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Joints along Rte. 145 – Apr. 11, 2024

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Joints along Rte. 145

The Catskill Geologists; The Mountain Eagle, May 16, 2019

Robert and Johanna Titus

 

Science may seem cut and dried to many. We scientists just know everything, don’t we? We look at things and figure them right away. Don’t we? Well – no, and no again. Sometimes we see things that we just can’t figure out. The two of us have been having that sort of a problem lately and it all began along Rte. 145, That’s at the top of the hills you see as you approach Middleburgh from the south. On the right side of the highway is an impressive outcropping of typical Catskill sandstone. Take a look at our photo.

That outcrop makes up a very fine wall of rock. It actually seems too fine. The rock exposes several nearly perfect, smooth and upright surfaces – too smooth and too upright.  What is going on here? Rocks are supposed to break up into jagged rough blocks, aren’t they? It looks like we have some explaining to do.

These surfaces are fractures in the rock that are called geological joints. There is a good bit of scientific theory behind this. Joints record chapters in the tectonic history of a region. They began to form when the rocks, long ago, came to be compressed during a tectonic event. It may be hard to imagine that rocks can be squeezed, but they can. That requires immense pressures, but such pressures do occur within the Earth’s crust – deep within the crust.

Now the funny thing about all this is that rocks do not fracture when they are being compressed; they have enough “give” to absorb that stress. But compression does not last forever; it eventually does end. Rocks then expand and that is when the fracturing begins. There is a sort of relaxation which occurs as the pressure eases. At that moment we find that rocks are brittle, and it is exactly then that they crack to form joints. So, what triggered all this? We need more scientific theory.

Cycles of compression and relaxation, strong enough to deform and fracture rocks, can only be associated with the truly great tectonic events. These are not just run of the mill earthquakes; these are the towering mountain building events. And the one which triggered our Rte. 145 joints was one of the biggest mountain building events ever. That was the collision of Europe with North America, about 400 million years ago; it made the northern Appalachians. Episodes of compression and relaxation, associated with massive uplift of the crust, is what created these joints.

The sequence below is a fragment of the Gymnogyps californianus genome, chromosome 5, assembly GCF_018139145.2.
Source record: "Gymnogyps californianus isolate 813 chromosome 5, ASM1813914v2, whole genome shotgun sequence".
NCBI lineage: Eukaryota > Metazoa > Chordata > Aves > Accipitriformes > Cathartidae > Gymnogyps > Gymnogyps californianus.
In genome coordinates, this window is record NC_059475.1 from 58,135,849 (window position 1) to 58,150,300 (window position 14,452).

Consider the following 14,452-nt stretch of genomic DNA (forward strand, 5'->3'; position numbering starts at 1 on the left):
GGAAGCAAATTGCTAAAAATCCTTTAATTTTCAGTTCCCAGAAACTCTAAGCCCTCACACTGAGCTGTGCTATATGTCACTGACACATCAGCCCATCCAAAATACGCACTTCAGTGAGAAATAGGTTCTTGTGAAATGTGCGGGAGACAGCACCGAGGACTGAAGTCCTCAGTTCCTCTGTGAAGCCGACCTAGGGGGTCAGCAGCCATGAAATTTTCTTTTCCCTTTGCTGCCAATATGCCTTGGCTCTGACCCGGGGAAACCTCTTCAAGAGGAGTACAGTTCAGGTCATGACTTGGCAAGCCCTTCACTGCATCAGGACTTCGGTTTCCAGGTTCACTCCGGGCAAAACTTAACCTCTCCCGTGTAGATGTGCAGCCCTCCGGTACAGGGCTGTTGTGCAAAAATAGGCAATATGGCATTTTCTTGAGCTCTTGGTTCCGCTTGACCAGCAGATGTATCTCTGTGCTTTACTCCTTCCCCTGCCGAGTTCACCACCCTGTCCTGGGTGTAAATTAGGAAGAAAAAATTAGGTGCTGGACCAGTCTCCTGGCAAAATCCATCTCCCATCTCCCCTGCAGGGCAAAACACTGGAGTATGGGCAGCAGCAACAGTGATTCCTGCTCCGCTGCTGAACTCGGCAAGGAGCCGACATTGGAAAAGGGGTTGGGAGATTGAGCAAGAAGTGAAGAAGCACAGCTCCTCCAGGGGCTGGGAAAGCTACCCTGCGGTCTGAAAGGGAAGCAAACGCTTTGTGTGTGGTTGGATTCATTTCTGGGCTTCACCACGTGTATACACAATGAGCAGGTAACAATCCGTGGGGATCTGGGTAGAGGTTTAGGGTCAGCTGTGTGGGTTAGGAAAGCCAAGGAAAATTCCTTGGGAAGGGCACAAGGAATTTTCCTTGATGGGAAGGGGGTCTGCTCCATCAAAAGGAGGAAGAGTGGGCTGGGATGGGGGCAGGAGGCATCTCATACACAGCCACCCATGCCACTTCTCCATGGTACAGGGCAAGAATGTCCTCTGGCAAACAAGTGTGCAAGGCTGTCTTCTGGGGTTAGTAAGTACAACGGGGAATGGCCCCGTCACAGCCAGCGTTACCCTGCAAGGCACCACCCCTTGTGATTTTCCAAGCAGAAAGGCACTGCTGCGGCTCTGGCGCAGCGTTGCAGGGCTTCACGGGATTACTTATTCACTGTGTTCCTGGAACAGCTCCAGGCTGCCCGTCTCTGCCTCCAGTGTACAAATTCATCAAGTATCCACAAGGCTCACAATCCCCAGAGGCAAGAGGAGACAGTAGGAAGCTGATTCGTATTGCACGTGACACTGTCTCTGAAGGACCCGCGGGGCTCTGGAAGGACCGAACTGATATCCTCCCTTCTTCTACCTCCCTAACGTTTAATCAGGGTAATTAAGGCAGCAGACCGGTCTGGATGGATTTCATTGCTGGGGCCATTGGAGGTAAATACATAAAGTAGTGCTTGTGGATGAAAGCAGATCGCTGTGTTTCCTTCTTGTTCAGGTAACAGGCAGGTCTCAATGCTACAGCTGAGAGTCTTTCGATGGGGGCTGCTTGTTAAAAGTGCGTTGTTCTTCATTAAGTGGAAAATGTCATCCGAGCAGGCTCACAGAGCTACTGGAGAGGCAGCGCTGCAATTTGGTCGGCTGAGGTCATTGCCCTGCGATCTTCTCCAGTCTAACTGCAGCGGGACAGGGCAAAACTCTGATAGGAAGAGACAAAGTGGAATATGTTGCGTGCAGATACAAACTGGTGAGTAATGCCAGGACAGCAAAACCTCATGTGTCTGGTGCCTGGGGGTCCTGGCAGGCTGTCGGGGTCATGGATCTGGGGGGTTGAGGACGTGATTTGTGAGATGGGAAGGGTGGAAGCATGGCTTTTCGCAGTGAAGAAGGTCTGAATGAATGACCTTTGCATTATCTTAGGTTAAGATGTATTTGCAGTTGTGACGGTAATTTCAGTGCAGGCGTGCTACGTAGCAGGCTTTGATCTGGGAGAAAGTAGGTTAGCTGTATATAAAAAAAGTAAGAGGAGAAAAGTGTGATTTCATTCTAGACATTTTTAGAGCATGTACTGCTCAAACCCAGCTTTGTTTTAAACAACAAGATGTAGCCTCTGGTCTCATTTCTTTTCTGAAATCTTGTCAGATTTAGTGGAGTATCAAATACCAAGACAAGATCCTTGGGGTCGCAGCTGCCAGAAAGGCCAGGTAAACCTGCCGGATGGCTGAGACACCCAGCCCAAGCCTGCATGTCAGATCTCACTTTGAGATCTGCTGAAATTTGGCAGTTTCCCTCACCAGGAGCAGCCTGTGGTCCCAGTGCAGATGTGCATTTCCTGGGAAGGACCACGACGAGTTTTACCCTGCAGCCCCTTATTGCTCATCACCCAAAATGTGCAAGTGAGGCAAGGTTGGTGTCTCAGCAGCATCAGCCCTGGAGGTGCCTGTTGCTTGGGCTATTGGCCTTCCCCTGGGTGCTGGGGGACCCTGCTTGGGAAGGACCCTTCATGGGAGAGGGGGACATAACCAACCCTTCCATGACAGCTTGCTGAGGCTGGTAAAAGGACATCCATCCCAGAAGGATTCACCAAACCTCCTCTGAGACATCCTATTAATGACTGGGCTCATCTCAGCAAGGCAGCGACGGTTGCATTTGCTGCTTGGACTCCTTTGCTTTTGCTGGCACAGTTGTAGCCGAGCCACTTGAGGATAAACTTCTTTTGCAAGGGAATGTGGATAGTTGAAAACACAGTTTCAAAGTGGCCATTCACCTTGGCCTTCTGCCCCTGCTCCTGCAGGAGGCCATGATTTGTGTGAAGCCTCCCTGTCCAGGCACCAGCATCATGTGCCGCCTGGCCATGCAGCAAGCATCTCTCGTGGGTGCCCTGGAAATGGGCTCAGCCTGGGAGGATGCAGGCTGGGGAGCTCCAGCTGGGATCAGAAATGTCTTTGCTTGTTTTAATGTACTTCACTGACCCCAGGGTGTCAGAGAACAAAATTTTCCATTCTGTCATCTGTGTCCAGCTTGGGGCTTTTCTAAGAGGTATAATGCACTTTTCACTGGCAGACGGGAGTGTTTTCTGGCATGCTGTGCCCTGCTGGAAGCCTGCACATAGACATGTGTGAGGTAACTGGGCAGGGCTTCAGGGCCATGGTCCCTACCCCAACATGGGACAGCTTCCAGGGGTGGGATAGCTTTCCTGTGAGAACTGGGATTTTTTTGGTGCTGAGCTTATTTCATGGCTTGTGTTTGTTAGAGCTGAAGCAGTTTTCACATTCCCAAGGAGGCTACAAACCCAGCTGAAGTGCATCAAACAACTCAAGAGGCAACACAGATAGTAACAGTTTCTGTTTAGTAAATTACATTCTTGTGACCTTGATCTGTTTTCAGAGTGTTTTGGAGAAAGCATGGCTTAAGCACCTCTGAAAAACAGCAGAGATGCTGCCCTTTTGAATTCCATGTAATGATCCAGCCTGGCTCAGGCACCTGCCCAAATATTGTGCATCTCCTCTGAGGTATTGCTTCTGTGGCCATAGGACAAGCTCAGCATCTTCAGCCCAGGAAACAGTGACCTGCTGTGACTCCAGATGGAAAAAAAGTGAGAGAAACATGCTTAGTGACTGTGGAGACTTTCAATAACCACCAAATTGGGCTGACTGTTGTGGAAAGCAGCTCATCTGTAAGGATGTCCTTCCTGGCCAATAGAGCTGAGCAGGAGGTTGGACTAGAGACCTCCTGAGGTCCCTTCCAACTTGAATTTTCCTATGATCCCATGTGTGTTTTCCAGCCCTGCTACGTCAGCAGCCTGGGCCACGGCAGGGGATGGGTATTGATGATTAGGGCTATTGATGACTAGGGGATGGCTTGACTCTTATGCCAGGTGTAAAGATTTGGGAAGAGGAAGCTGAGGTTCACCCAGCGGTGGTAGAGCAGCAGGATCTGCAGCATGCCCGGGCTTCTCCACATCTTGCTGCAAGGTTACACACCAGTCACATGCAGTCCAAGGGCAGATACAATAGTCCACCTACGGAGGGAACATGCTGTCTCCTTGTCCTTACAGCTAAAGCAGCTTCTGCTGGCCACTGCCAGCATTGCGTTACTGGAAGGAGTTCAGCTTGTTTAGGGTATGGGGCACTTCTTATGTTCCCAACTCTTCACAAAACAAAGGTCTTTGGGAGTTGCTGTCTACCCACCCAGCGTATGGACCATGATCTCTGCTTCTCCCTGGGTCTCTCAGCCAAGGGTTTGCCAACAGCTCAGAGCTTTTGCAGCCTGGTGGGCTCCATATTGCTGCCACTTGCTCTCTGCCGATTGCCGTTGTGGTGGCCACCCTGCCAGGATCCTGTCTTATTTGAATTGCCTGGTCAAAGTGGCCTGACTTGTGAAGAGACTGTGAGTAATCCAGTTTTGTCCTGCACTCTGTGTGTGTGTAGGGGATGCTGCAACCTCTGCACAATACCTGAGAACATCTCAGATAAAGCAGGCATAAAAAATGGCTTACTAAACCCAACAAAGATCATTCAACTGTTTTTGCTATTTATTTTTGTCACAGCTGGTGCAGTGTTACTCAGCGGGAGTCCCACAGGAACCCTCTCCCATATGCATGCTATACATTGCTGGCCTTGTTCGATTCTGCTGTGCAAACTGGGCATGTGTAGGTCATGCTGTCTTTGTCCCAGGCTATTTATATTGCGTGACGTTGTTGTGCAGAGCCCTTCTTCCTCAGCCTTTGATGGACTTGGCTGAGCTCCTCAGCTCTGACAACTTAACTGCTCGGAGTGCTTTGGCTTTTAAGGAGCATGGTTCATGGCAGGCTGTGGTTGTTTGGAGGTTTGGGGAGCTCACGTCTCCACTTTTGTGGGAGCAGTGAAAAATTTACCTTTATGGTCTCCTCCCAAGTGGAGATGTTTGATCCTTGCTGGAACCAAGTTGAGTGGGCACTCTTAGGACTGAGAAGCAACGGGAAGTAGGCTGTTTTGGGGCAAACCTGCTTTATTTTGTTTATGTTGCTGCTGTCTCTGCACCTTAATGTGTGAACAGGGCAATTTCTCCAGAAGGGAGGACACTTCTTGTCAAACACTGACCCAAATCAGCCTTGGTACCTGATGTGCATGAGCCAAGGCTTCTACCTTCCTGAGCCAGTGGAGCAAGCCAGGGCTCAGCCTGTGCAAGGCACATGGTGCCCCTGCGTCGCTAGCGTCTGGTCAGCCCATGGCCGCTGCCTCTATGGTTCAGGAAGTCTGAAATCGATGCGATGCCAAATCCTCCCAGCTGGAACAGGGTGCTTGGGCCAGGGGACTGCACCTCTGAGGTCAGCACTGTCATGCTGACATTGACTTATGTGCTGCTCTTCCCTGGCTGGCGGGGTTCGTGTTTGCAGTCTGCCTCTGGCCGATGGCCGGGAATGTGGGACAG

All this is good sound scientific theory, so what’s the problem? Take another good look at our photo. Do you see how it appears that large masses of jointed rock came to be yanked out of the ground and carried off toward we, the photographers. How on earth did that ever happen? Well, that’s our problem. We can tell you how we would like it to have happened. We stand there and imagine a glacier rising up the valley. The west moving ice passes by and forms a bond with the bedrock. Ice does that; stick your tongue to the bottom of an ice tray and you will find out for yourself. Well, as the ice continued up the valley, it did that yanking; blocks of rock were plucked out of the ground and dragged off toward Middleburgh.

At least we would like that to have happened; it would be such a nice vision of ice age history. But just can’t convince ourselves that it happened that way; road building seems very likely to have helped out, and that takes the Ice Age out of the story. So, where does that leave us? Well – with an unsolved mystery. We’ll figure it out someday -and get back to you about it.

Contact the authors at randjtitus@prodigy.net. Join their facebook page “The Catskill Geologist.”

Brachiopods April 4, 2024

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Brachiopods

The Catskill Geologists; May 25, 2018

Robert and Johanna Titus

 

If you do a lot of fossil hunting in the Catskills then you probably already know much about what we will be writing this week. But, even if you do, you may well find our column worth reading. It’s about a group of invertebrate shellfish that lived right here. And we mean right here. Look around you. Where you are now was once the bottom of an ocean called the Catskill Sea. That sea takes us back roughly 400 million years ago to the Devonian time period. Now take a look at our photo; it’s a piece of sandstone. Its flat surface is a petrified bit of that sea floor. And, just as it was hundreds of millions of years ago, it is littered with shellfish, now fossils. They are brachiopods. We see them on this rock – right where they lived and right where they died.

These animals, in life, lived within two shells so you might be tempted to call them clams. The similarity to clams is accidental. Brachiopods are a very different group of animals. Their internal, soft anatomy is entirely different from that of clams. Brachiopods are not even mollusks. We have blown up the image of one of these brachiopods in our second photo. Notice that there is a plane of symmetry running down the center of the shell. With clams there are also planes of symmetry but they are found in between the shells, not down their centers. Using symmetry you can always quickly tell apart clams from brachiopods. All this is important because these two groups are the most common fossils found in the deposits of the Catskill Sea. You need to know the difference. With experience that will soon become second nature.

All but one of these fossils belongs to a form of brachiopods called Mucrospirifer. Mucrospirifer shells are categorized by their heavy ridges and those two – tapering left and right – extensions, sometimes informally called “wings.” Mucrospirifer is a very common brachiopod in our region’s marine sedimentary rocks. It enjoyed great success during the Devonian. There is a second species of brachiopod in the upper right corner of our first photo. It too has a plane of symmetry running down the center of its shell.